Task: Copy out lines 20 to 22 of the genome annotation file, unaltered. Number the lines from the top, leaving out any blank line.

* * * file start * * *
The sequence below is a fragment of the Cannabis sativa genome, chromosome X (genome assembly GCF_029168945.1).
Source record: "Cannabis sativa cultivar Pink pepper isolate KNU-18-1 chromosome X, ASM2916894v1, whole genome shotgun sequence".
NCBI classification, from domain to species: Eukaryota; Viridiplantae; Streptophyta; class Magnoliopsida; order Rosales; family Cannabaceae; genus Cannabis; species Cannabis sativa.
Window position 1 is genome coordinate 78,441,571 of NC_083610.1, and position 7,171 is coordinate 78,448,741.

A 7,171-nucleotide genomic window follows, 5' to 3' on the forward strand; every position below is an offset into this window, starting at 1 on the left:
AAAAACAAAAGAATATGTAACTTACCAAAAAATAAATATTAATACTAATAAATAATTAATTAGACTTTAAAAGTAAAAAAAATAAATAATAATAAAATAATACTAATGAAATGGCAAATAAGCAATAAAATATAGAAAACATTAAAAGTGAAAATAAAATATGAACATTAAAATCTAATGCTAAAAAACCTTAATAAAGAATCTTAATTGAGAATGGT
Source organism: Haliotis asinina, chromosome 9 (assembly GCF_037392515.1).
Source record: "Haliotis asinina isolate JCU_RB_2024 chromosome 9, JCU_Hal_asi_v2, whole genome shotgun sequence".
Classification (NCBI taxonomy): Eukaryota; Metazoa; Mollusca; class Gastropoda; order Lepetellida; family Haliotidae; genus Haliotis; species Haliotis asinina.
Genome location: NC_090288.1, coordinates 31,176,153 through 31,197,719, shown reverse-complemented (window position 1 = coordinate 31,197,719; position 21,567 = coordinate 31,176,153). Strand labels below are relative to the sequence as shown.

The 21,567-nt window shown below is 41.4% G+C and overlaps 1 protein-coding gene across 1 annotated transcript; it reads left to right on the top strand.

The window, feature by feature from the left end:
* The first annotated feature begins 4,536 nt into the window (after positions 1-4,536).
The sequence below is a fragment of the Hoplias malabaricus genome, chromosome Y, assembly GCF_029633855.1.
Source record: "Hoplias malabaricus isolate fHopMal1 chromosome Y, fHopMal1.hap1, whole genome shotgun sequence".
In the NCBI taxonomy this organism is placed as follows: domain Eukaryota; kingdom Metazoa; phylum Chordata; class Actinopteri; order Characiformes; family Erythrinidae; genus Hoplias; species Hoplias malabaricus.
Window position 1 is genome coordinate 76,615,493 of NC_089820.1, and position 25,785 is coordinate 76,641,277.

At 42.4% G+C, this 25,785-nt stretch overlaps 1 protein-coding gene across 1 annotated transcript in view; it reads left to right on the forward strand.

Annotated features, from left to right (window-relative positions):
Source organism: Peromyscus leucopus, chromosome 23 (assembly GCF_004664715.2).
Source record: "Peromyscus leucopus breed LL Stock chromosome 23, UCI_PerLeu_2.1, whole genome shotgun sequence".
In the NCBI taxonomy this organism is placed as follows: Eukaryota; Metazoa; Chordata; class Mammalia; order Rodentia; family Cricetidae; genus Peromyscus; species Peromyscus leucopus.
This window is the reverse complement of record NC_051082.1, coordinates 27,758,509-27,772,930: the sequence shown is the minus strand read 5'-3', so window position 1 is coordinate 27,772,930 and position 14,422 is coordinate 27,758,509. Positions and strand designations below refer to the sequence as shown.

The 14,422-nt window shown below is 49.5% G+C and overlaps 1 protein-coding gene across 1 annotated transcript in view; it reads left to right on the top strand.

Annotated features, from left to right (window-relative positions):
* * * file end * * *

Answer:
Source organism: Peromyscus leucopus, chromosome 23 (assembly GCF_004664715.2).
Source record: "Peromyscus leucopus breed LL Stock chromosome 23, UCI_PerLeu_2.1, whole genome shotgun sequence".
In the NCBI taxonomy this organism is placed as follows: Eukaryota; Metazoa; Chordata; class Mammalia; order Rodentia; family Cricetidae; genus Peromyscus; species Peromyscus leucopus.